A string of "green on blue" insider attacks against NATO troops have prompted a scaling back of joint operations with Afghan special forces. AFP PHOTO/ JANGIR
The American-led coalition in Afghanistan is sharply curtailing its joint patrols with the Afghan army and police after a string of bombings and the deaths of NATO troops.
General John Allen, the US and Nato commander in Afghanistan, said joint on-the-ground operations would be suspended until "until further notice". Joint operations will now only be conducted in large operations involving several hundred troops.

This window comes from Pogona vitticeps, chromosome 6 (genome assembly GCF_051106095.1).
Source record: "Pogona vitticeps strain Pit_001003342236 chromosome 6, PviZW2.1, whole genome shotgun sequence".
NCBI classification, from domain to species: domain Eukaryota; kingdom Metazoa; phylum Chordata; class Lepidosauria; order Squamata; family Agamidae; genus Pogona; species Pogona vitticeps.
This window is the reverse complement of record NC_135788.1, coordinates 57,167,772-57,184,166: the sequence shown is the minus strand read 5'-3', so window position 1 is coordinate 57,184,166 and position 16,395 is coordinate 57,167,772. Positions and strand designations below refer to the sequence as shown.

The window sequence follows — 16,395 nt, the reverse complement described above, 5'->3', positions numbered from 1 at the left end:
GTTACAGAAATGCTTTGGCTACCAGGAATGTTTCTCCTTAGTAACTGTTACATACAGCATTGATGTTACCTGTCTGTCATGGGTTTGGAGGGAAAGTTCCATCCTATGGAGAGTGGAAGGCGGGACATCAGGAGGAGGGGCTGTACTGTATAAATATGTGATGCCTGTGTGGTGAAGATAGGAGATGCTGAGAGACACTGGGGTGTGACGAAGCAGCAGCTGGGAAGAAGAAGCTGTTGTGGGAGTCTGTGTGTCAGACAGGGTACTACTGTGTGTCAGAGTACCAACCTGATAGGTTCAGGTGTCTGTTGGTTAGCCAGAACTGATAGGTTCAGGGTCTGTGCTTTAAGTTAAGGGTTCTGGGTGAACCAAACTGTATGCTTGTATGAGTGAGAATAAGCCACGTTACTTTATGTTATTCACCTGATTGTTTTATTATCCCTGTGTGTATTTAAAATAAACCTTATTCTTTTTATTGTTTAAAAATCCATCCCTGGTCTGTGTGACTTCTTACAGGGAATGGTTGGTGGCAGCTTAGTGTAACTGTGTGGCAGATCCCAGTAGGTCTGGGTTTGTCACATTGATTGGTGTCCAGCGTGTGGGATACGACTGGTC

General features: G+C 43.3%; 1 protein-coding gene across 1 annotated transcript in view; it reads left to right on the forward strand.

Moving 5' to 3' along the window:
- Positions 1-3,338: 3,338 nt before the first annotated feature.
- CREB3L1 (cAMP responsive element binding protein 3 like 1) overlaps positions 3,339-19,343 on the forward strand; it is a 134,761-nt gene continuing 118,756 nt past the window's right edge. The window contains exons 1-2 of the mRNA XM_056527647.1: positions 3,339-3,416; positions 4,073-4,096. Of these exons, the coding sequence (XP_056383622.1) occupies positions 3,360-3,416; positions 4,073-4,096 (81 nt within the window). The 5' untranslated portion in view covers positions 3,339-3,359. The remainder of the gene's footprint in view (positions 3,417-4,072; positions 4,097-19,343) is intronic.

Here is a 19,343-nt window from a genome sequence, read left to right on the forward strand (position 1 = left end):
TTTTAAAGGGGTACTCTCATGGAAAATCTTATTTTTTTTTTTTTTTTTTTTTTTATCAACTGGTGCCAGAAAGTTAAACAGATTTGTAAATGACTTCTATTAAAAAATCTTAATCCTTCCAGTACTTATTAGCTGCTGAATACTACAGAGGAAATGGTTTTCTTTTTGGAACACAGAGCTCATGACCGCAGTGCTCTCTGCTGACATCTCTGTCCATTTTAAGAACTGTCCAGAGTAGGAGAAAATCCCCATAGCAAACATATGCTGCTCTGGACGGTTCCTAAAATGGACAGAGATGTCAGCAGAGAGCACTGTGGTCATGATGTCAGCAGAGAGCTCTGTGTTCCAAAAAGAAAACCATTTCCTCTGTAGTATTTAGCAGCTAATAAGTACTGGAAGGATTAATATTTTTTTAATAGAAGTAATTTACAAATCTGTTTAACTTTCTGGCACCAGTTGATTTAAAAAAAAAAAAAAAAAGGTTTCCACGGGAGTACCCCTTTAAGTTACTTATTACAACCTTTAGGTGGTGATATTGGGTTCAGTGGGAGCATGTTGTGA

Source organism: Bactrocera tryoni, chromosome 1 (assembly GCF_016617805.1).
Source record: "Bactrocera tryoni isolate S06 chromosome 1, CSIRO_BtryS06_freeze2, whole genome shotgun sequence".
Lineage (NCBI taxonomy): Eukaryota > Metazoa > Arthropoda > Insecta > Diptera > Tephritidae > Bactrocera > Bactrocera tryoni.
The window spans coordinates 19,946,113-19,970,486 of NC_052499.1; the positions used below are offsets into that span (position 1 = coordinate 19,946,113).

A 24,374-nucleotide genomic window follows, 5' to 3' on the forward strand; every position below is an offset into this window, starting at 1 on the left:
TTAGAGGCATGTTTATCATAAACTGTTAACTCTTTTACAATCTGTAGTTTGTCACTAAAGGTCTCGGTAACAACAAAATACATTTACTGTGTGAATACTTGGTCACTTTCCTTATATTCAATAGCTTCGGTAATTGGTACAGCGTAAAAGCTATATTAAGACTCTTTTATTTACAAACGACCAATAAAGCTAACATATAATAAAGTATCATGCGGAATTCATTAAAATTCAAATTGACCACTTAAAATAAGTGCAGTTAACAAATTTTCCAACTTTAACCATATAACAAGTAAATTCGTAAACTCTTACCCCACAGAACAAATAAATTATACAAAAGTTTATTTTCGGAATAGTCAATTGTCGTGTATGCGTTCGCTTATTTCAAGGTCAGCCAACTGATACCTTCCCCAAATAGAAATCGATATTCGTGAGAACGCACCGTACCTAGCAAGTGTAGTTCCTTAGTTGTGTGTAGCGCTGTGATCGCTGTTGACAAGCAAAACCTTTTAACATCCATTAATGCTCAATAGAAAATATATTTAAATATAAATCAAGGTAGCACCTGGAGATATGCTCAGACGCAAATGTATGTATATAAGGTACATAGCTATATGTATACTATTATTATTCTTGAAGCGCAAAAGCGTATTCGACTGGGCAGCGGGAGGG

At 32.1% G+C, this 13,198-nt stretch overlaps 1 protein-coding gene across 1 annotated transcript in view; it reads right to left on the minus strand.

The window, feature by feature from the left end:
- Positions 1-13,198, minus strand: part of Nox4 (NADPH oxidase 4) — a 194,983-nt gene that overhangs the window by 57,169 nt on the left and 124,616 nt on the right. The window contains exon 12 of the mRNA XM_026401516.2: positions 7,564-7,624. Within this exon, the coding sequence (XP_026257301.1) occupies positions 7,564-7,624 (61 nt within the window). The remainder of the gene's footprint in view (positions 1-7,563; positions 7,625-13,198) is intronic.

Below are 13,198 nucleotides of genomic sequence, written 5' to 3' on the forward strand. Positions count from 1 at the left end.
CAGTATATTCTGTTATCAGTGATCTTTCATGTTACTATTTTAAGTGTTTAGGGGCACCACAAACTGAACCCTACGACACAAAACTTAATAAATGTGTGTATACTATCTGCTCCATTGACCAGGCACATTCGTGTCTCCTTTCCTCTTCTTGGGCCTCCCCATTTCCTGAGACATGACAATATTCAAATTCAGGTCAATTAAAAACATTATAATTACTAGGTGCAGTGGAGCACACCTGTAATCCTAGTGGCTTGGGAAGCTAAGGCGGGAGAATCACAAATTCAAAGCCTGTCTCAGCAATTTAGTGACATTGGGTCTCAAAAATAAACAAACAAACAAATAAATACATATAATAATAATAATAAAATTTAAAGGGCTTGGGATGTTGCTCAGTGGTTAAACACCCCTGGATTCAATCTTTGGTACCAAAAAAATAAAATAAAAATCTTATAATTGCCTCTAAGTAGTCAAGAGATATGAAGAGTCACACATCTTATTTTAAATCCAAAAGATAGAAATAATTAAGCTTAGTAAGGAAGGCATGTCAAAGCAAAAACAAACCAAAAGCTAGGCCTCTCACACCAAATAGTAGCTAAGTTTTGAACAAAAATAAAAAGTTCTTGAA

The joint patrols are considered essential to the American exit strategy, which is to train local Afghan forces to patrol their own country as Western troops withdraw by 2014.
But ongoing violence, including escalating attacks by Afghan service members and rising outrage over an anti-Muslim video, are putting the future of the joint operations in jeopardy.
So far this year, 51 NATO troops have been killed by so-called "green on blue" insider attacks where uniformed Afghans turned on allied troops.
Rajiv Chandrasekaran, reporter for the Washington Post and author of the book "Little America: The War Within the War for Afghanistan"